There’s just something so endearing about each artist having the same backdrop, singing on the same slightly raised podium with only the option of a prop or a little dance to elevate the performance. It puts everyone on the same playing field whether they come from a country that puts a lot of funding into Eurovision or not. I also like that with the orchestra, the performance version was usually vastly different to, and better than, the recording. Now, since artists have to use a backing track, there isn’t too much of a difference, unless the singer is really good or really bad. Also, many artists place too much of a reliance on LED screens and professional backing dancers which makes it less of a song contest and more of a visuals contest. I realise the old way is outdated, but I can’t help but love it more.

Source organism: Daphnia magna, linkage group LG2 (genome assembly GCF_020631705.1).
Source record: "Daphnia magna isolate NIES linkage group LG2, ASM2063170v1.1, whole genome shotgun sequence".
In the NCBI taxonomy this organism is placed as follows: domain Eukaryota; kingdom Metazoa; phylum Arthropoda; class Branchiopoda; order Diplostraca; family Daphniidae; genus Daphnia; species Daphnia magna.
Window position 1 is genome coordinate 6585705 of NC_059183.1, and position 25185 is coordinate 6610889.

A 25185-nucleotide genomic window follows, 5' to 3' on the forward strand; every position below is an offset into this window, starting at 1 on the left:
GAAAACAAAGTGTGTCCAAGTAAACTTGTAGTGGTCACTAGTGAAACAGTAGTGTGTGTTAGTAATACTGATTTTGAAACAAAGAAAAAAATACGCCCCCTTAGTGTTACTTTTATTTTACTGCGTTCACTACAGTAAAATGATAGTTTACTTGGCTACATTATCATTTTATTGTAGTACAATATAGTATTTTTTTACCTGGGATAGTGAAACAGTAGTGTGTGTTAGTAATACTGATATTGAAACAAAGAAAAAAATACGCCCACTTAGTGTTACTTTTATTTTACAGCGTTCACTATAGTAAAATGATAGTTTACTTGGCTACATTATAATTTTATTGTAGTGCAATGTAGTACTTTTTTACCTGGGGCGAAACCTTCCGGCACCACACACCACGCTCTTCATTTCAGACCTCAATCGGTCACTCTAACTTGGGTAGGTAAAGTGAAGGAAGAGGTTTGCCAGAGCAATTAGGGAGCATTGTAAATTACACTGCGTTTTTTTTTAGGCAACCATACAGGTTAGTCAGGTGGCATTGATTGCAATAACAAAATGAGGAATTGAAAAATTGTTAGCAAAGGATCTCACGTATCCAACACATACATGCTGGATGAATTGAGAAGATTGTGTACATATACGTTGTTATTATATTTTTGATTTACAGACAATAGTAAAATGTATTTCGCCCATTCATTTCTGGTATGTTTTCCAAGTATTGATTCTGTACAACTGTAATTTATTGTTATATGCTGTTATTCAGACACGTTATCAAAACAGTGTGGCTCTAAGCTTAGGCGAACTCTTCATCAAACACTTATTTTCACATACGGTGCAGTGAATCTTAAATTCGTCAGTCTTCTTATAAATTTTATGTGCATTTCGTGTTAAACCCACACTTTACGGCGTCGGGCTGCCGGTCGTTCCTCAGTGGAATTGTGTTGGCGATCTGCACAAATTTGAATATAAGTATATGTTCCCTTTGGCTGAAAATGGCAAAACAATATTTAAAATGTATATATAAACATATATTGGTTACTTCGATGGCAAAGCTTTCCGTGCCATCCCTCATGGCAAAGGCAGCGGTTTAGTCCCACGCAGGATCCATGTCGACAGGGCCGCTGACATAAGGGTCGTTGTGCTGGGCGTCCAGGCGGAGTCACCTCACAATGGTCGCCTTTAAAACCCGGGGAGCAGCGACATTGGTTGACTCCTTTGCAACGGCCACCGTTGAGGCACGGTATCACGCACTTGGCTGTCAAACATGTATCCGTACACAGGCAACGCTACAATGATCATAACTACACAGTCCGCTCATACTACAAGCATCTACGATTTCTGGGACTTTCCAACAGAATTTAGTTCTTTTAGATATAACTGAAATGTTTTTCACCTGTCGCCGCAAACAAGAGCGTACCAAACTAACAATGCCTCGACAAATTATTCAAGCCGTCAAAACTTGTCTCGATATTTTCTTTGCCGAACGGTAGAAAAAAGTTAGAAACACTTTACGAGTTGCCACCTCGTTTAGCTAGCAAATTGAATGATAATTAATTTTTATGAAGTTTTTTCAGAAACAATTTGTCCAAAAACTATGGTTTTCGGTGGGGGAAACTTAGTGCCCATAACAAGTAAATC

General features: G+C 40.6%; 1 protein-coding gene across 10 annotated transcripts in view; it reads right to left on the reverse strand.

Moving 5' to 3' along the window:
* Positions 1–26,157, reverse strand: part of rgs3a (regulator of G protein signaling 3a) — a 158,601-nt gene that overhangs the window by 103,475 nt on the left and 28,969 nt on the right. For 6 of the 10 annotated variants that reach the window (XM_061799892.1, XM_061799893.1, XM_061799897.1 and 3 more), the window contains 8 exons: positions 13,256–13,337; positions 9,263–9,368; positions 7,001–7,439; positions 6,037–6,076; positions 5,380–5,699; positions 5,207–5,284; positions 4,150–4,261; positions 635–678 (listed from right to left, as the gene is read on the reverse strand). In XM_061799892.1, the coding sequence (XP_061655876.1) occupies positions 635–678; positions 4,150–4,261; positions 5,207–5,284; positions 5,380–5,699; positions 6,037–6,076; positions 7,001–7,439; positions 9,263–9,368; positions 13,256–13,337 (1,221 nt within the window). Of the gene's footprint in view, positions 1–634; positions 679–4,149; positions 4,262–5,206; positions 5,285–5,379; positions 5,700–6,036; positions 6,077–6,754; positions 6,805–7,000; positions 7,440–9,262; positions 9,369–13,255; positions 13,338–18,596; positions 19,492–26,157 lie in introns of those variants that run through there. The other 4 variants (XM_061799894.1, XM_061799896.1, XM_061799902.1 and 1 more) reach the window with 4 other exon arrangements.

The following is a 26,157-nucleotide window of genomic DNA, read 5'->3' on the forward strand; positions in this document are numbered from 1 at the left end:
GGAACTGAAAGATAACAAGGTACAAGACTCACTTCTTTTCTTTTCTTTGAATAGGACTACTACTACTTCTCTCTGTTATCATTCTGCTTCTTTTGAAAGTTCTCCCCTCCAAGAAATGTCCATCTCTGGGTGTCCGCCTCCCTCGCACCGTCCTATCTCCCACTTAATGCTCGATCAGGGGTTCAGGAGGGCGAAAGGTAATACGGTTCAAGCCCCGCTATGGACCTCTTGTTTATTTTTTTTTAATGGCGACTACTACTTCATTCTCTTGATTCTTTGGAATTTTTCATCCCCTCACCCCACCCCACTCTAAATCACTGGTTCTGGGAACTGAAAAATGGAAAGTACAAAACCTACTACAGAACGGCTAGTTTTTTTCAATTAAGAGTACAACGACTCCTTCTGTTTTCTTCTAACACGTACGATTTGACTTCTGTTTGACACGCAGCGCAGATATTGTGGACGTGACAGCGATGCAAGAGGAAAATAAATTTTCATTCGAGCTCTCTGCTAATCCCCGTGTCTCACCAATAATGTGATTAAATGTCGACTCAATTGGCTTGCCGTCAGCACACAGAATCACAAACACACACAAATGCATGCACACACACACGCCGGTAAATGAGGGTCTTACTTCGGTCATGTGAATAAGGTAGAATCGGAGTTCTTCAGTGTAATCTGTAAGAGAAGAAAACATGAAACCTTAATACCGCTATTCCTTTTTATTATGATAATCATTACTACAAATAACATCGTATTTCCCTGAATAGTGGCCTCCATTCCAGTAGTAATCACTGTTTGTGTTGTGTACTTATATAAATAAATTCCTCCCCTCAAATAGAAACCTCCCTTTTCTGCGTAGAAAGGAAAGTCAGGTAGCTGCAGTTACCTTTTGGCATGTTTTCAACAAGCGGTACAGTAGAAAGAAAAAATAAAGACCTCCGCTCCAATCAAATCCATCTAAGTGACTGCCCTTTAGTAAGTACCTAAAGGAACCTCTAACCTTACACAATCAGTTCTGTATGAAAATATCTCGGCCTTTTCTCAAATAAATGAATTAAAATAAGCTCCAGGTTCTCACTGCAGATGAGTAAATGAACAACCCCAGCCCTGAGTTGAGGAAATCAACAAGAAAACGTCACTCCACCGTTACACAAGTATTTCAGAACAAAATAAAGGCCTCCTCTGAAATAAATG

~I bet you got a kick out of the Lisbon contest in 2018 then! No LEDs, and no fast-food music. Or so Salvador had hoped. (Mark)


Is there anything about modern-era Eurovision you don’t like then, or you would change?

I don’t think there is anything I would change about the contest itself, It has evolved with the times beautifully and its longevity is a testament to that. However, I don’t understand why some fans want the national language rule back when it gave English speaking countries somewhat of an unfair advantage and non-English speaking countries knew it. Especially in the 1990s when in the majority of instances, if the winner was not in English, it either contained an English phrase, had lyrics that were easy for English speakers to replicate or was mostly instrumental.

One of the miracles of the modern Contest is Australia's involvement. Whose been your favourite Australian entry so far?